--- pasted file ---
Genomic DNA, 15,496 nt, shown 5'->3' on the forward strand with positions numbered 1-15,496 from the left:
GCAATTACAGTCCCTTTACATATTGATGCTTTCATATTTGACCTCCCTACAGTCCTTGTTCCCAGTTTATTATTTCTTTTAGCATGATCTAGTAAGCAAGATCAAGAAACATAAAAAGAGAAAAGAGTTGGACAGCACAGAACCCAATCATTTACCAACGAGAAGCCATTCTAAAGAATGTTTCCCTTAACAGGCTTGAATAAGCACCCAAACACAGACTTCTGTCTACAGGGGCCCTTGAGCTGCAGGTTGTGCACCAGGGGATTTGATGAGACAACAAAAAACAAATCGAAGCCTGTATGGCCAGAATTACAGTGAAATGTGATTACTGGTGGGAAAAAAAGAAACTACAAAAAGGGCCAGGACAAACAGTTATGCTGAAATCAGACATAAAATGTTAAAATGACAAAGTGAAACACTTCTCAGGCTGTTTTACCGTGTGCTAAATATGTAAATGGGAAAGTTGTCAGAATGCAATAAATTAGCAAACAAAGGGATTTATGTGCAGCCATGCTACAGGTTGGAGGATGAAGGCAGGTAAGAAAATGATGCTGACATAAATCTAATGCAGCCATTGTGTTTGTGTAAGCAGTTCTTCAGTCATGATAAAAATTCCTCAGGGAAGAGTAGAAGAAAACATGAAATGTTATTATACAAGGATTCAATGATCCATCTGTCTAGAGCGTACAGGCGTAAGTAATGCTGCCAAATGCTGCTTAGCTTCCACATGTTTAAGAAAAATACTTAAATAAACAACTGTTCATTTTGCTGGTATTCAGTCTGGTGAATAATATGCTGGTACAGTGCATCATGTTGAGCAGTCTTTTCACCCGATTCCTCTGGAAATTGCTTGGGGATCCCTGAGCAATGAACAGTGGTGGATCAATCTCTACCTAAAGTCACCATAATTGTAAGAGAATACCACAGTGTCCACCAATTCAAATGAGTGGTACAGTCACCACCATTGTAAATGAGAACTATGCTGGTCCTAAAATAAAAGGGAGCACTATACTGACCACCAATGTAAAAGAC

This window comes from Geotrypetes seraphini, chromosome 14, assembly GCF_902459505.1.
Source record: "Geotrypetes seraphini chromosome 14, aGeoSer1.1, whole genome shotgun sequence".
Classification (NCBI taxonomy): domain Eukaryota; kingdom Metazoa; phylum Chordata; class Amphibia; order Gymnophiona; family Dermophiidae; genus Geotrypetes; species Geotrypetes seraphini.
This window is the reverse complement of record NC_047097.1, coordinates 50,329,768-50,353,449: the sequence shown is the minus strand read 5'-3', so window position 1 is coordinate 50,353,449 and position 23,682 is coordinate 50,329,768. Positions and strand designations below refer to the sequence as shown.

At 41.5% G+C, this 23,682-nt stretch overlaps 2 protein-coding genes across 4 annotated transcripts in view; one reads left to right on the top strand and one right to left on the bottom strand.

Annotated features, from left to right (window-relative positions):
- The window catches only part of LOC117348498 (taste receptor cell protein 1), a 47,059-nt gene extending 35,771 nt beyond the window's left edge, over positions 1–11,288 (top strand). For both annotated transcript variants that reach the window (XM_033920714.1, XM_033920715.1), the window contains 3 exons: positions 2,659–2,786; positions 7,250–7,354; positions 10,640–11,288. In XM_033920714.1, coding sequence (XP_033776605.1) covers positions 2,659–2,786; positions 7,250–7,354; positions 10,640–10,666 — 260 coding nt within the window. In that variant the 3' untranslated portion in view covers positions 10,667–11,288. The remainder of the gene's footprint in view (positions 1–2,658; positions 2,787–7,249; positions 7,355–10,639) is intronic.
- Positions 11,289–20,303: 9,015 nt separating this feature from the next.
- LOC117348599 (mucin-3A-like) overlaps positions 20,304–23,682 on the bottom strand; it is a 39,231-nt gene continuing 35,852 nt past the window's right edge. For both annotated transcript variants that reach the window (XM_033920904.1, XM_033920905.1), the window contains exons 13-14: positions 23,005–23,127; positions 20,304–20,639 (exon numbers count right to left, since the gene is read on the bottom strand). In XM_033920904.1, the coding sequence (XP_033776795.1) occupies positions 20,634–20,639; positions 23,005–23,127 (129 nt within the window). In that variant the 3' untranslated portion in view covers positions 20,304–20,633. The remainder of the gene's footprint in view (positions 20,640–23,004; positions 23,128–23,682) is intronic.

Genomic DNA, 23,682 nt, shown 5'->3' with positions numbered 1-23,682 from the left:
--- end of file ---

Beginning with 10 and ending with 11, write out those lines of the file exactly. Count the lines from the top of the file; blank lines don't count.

- Positions 11,289–20,303: 9,015 nt separating this feature from the next.
- LOC117348599 (mucin-3A-like) overlaps positions 20,304–23,682 on the bottom strand; it is a 39,231-nt gene continuing 35,852 nt past the window's right edge. For both annotated transcript variants that reach the window (XM_033920904.1, XM_033920905.1), the window contains exons 13-14: positions 23,005–23,127; positions 20,304–20,639 (exon numbers count right to left, since the gene is read on the bottom strand). In XM_033920904.1, the coding sequence (XP_033776795.1) occupies positions 20,634–20,639; positions 23,005–23,127 (129 nt within the window). In that variant the 3' untranslated portion in view covers positions 20,304–20,633. The remainder of the gene's footprint in view (positions 20,640–23,004; positions 23,128–23,682) is intronic.